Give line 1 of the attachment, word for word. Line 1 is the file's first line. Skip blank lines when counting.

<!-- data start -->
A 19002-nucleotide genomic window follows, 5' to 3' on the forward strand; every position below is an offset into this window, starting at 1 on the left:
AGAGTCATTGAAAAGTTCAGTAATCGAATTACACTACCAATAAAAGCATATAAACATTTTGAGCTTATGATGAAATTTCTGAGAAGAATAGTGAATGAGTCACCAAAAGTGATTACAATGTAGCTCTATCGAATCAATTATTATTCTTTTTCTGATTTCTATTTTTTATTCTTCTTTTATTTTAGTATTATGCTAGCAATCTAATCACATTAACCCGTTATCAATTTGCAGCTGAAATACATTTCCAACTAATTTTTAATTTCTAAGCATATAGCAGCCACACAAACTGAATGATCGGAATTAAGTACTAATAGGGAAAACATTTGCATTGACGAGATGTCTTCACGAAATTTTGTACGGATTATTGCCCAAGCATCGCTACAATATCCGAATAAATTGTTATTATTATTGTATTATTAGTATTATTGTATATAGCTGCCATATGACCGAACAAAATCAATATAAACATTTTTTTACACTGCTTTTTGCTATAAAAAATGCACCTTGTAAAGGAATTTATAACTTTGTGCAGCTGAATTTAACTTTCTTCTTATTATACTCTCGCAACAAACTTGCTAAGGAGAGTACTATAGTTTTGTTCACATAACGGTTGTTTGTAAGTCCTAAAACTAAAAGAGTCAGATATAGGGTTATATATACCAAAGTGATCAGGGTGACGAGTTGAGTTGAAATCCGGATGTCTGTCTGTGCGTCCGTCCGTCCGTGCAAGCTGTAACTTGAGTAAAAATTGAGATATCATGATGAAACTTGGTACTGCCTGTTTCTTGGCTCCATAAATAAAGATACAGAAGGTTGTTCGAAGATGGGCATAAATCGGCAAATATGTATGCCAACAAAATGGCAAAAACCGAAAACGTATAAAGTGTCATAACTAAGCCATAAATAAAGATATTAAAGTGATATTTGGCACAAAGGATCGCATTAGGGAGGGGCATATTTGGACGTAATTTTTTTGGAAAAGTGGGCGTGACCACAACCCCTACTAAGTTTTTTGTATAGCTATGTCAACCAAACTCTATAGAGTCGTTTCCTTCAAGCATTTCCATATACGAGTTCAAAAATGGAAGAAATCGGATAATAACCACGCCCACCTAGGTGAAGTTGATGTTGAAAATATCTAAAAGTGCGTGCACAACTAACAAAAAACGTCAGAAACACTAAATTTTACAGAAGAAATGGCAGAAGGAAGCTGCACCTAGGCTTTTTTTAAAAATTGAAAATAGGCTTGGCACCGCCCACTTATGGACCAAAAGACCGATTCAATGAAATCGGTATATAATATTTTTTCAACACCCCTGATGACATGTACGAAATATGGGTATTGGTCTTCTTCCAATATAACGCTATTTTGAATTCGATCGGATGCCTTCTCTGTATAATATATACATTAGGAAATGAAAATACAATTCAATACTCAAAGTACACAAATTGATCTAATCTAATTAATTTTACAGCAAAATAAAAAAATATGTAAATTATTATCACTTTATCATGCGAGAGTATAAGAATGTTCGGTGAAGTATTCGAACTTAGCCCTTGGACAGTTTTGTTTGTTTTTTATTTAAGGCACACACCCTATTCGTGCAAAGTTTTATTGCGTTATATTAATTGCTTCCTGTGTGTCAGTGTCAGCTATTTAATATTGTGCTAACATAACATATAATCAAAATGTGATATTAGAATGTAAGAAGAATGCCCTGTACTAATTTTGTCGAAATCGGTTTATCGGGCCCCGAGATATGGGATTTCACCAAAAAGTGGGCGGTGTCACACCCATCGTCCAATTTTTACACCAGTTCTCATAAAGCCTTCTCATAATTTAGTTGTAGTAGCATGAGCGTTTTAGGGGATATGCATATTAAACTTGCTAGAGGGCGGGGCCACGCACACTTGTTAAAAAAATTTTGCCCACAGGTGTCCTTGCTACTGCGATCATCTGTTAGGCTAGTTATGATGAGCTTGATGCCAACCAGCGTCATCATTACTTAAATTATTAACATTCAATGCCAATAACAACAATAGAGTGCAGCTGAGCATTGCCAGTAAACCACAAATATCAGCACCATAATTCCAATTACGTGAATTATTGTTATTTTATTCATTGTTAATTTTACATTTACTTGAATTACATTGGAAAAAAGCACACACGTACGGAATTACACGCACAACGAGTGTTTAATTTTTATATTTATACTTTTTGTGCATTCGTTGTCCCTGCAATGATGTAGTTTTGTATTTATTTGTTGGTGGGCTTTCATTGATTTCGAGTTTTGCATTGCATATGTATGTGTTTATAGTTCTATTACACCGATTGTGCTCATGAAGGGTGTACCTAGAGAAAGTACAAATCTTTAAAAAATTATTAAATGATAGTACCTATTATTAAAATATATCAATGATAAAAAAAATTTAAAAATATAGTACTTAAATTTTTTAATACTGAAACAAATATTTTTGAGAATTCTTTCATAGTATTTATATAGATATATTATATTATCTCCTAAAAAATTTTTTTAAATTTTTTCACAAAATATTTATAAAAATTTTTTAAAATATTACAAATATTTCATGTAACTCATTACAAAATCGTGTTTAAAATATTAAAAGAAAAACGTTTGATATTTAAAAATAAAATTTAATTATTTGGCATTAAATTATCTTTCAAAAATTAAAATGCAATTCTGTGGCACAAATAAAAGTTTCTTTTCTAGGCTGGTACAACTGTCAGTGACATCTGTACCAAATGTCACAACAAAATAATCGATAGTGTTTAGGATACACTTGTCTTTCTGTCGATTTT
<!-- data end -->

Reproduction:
A 19002-nucleotide genomic window follows, 5' to 3' on the forward strand; every position below is an offset into this window, starting at 1 on the left: